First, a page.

~The Middle, "Sleepless in Orson," 2014, written by Roy Brown  [S5, E10]

Beer drinkers don't want to know about world problems, that's why they drink beer. ~Last Man Standing, "Three Sundays," 2015, written by Vince Calandra and Richard Brandon Manus  [S4, E16, Mike Baxter]

They who drink beer will think beer. ~Author unknown, quoted by Washington Irving, 1818

Now, it has been said, albeit satirically, that those who drink beer think beer. Therefore, it behoves us to see that we consume only such beer as is good; for we may fairly deduce from the aphorism I have noted, that those who drink bad beer will think bad beer... ~Charles Hyatt-Woolf, Food Frauds and Foods that Feed: Being an Exposure of Some Commercial Shams, and Some Advice on What to Eat, 1897

To prevent beer from being turned by thunder.— Having ascertained that it is perfectly good, draw off entirely in pint pots; then having collected an equal number of railway navigators, distribute accordingly. This will answer in the hottest summer. ~"Advice Gratis," The World of Wit and Humour edited by George Manville Fenn, 1873

Precious to me—it is the Dinner Bell.
Oh blessed Bell! Thou bringest beef and beer...
~Charles Stuart Calverley, "Beer," Verses and Translations, 1862

Better weak beer than an empty cask. ~Danish proverb

It is interesting to watch these Germans... The children, no matter how small, take a sip of beer from the father's or mother's beer mug, a thing never seen in America. An American man would not be satisfied to sit so long over one glass of beer; he would probably consume five or six in the same length of time our German friend would take one. With the German it is a beverage of rest, not a desire to out-drink his companion or to drink to become intoxicated. I assure you it is very different from any beer garden in America. ~Mary Wilson Little, Retrospection, 1909

Coffee is good, and so no doubt is cocoa;
Tea did for Johnson and the Chinamen...
The Prima Donna, smiling herself out,
Recruits her flagging powers with bottled stout.
~Charles Stuart Calverley, "Beer," Verses and Translations, 1862

The three B's—beef, beer, and bread, form a complete and perfect diet, at once strengthening, sustaining, and stimulating. ~Charles Hyatt-Woolf, Food Frauds and Foods that Feed: Being an Exposure of Some Commercial Shams, and Some Advice on What to Eat, 1897

If beer tastes too much of cheer,
well then it borders on porter.
~Terri Guillemets

Ah! what dinners one gets down there [on Earth]. There's a certain dish called chops that beats our fairy food into fits; and they've a peculiar kind of nectar known as "bottled stout," which makes a fairy's hair curl to think of. ~F. Tomline (William Schwenck Gilbert) & Gilbert Arthur à Beckett, The Happy Land: A Burlesque Version of "The Wicked World," 1873  [First performed at the Royal Court Theatre, March 3rd, 1873. Prohibited by the Lord Chamberlain, March 7th, 1873. —tεᖇᖇ¡·g]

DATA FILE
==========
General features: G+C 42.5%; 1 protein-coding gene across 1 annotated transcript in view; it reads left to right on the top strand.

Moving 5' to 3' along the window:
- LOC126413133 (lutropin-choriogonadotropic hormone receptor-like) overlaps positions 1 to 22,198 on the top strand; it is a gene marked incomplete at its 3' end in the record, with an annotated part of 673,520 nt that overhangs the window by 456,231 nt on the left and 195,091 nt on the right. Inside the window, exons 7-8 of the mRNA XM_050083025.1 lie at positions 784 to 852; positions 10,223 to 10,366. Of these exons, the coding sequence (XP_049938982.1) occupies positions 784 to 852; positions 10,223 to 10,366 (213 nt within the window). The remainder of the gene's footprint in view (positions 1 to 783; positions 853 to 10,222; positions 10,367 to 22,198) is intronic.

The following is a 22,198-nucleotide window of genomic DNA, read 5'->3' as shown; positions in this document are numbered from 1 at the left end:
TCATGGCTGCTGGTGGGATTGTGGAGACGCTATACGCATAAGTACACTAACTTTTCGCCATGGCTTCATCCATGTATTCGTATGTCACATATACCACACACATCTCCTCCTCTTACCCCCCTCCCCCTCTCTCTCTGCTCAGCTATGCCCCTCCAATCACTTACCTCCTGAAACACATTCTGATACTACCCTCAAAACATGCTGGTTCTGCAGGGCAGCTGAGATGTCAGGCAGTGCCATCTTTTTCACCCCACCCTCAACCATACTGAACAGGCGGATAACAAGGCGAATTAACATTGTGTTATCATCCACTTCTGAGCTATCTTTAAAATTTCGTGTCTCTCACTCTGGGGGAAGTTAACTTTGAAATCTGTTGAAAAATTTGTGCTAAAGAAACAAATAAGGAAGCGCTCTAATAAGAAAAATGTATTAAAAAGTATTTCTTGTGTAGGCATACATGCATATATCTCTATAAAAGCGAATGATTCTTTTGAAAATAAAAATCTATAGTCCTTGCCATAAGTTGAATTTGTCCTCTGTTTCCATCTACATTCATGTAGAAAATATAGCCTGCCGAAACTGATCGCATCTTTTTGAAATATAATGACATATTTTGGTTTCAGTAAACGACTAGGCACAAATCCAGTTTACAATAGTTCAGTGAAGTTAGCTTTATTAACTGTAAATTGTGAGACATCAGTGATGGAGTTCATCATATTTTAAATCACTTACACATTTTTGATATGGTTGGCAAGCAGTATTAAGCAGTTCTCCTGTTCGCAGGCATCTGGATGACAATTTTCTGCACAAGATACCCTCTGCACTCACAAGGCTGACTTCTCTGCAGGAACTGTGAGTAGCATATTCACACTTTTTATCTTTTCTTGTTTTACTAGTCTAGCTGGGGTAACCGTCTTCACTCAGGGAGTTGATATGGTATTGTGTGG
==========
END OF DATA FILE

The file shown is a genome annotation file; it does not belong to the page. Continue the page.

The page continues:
An’ all the wold vo’k zittèn near,
A-chattèn roun’ the vier pleäce,
Did smïle in woone another’s feäce,
An’ sheäke right hands wi’ hearty cheer,
An’ let their left hands spill their beer,
A keepèn up o’ Chris’mas.
~William Barnes, "Keepen Up O’ Chris’mas," Poems of Rural Life in the Dorset Dialect, 1844

If other Germans drink beer, German students swill it. If one is unable to toss off his fifteen glasses in an hour, it is regarded by his fellows as a sign of puerility only less strong than that he has the scar of no duel on his cheek. ~Arthur Handly Marks, "Berlin: Its Bayonets and Its Beer" (Berlin, 1887 June 14th)

Dry your barley in October,
Or you'll always be sober.
~English folk-rhyme  ["Because if this is not done, there will be no malt!" —tg]

The fine, warm, aromatic, bitter flavour peculiar to the best hops is mild and grateful to the palate, and perfectly free from the rank and nauseous bitter flavour produced in malt liquor by the use of inferior hops.... a uniform bright pale yellow is the proper colour; when rubbed on the hand they should leave it clammy, with an extremely fragrant odour, and perfectly free from rankness. ~John Pitt, How to Brew Good Beer: A Complete Guide to the Art of Brewing Ale, Bitter Ale, Table Ale, Brown Stout, Porter, and Table Beer, 1859

If you ever reach total enlightenment while you're drinking a beer, I bet it makes beer shoot out your nose. ~Jack Handey, Deeper Thoughts, 1993,